10. 10. morning when John Straker got out of bed. Whats the matter? said his wife. Where are yougoing? To the stables, Straker said. I cant stop thinkingabout that stranger. I just want to have a look around. But its raining. Wait until the rain stops, she said. No, no, Straker said. I want to go now. He left the house and Mrs Straker went back tosleep. At seven in the morning she woke up, but herhusband was not there. She quickly got up, called theservant, Edith, and they ran down to the stables. They found the stables unlocked. Straker was notthere, and inside, on a chair, Ned Hunter slept like adead man. Silver Blaze was gone, and his stable doorwas open. They called the other two boys from theroom over the stables. They were good sleepers andheard nothing in the night. Nobody could wake Ned Hunter, so the two womenand the boys ran out to look for the trainer and thehorse. Five hundred metres from the stables, they sawStrakers coat on a small tree. Down the hill, just pastthe tree, they found the trainer. He was dead. There was a long cut in his leg, and his head wasbroken in three places. In his right hand he had a smallknife, with blood all over it, and in his left hand he hada red and black scarf. 7
  11. 11. Edith Baxter knew the scarf at once, and later, sodid Ned Hunter. Its the strangers scarf, he told us. When I went toget the dog, that stranger was still at the stablewindow. He put something in my meat curry, to makeme sleep -- I know he did. Edith saw him, with his armthrough the window. Ned Hunter was right about his meat curry. Therewas some of his dinner left, and we found a lot ofopium in it. Thats why Ned slept like a dead man. What about the horse? We found his tracks in themud, next to Strakers dead body. But what happenedthen? Someone hit Straker on the head, and killed him.Did that person take the horse away? Did the horserun away? Everybody on Dartmoor is looking for SilverBlaze, but there is no news of him. When I began work on the case on Tuesday, welooked for the stranger. He was in Tavistock, and wefound him easily. His name is Fitzroy Simpson. Helives mostly in London, and makes his money at theraces, taking bets. We looked in his betting-book, andfound a number of big bets -- five thousand pounds --against the favourite for the Wessex Cup. These were his answers to my questions. Why did you come down to Dartmoor? Im a betting man, Inspector. I need to know about 8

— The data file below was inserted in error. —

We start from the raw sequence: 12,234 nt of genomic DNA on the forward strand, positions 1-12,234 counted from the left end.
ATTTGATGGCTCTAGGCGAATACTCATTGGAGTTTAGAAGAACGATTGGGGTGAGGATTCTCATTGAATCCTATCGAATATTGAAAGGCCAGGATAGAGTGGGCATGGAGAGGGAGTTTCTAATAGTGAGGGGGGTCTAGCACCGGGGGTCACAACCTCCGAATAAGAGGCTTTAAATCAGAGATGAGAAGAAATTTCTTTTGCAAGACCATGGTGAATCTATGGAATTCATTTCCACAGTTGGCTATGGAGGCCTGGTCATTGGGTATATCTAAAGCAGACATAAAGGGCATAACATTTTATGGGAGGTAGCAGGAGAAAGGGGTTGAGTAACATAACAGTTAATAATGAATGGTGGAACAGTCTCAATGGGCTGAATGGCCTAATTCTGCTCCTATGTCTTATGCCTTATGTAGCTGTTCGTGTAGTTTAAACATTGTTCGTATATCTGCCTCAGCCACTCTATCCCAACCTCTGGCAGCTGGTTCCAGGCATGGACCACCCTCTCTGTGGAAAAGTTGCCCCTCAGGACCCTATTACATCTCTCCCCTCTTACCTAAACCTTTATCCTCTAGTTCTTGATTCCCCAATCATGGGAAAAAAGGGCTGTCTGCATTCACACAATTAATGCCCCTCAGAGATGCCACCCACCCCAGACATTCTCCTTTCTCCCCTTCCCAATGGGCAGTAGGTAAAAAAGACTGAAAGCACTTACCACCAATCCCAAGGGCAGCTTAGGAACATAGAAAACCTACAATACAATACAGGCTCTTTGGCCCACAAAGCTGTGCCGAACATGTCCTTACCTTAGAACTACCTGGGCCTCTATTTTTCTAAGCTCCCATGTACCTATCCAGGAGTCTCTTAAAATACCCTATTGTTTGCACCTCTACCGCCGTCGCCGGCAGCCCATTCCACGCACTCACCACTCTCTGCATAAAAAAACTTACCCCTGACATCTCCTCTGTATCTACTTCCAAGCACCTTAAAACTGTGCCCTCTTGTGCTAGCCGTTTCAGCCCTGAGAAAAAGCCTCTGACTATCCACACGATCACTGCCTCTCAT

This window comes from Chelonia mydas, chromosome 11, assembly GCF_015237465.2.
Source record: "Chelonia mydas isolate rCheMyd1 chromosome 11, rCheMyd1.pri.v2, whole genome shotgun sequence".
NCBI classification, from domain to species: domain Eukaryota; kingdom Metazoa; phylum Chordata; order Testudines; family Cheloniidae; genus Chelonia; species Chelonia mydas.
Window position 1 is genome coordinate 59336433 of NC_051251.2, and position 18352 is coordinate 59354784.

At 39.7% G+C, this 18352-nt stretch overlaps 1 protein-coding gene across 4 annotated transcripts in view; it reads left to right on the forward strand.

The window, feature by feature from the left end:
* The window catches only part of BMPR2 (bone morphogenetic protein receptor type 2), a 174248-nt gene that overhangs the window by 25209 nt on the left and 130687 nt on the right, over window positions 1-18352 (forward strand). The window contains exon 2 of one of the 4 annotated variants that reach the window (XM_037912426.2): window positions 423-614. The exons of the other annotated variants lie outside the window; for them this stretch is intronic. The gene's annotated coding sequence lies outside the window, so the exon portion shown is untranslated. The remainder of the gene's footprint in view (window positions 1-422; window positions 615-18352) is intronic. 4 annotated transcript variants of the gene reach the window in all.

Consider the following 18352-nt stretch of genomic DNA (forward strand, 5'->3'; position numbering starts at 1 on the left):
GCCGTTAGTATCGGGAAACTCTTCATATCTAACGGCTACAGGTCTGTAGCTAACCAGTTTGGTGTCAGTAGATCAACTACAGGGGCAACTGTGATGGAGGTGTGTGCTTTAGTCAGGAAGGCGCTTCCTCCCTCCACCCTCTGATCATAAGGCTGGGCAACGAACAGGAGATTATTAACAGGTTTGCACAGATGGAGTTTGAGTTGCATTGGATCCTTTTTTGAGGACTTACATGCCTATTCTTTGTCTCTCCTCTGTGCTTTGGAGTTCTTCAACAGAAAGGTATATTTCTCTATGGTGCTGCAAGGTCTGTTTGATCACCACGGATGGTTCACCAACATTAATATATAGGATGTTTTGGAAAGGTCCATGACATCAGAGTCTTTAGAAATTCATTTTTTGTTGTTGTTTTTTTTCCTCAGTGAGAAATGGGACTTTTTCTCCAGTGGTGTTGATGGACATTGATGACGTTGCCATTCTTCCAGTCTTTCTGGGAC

12. 12. the horses for the Wessex Cup -- Silver Blaze, Bayard,and Desborough, the horse at Silas Browns stables.Hes the second favourite for the race, you see. Did you go to the Kings Pyland stables late onMonday evening? Yes, I did. I just wanted to ask the stable boys somequestions. They know the horses better than anyone. And is this your scarf? Yes ... yes, it is. And how did it get into the dead mans hand, MrSimpson? Can you tell us that? I dont know, Inspector, I dont know! I never sawthe man. I lost my scarf in the dark. It wasnt me,Inspector, it wasnt me! We asked many more questions, but FitzroySimpson did not change his story. He was out atKings Pyland that night, his suit was still wet from therain, and his big walking stick could break a manshead open. But there were no cuts on his body, sowhere did the blood on Strakers knife come from? And where is the horse? 9
  13. 13. 3 John Strakers pocketsMmm, very interesting, I said. I gave the papers back toHolmes, and he put them away. So, Watson, what can you tell me? he asked. I thought for a minute. This cut on Strakers leg.Perhaps he did it with his own knife. When somethinghits you very hard on the head, and you have a knife inyour hand ... It can happen, you know. Very good, Watson. And thats bad news for FitzroySimpson. So did Simpson do it, do you think? I said. Perhaps, said Holmes. Lets look at it. Simpson putsopium in the boys dinner. He goes away and comes backlater in the night. He gets into the stables, takes the horseout, and leaves. But the trainer arrives at that moment,sees him, and follows him. The two men fight, andSimpson breaks Strakers head open with his stick. ThenSimpson takes the horse -- but where? Or did the horserun away? Is it still out on the moor? And how didSimpson get into the locked stables? I dont know,Watson, I dont know. We must wait and see. When we arrived at Tavistock station, two men cameto meet us. Inspector Gregory was a tall, slow-movingman with blue eyes, and Mr Ross was small and quick. 10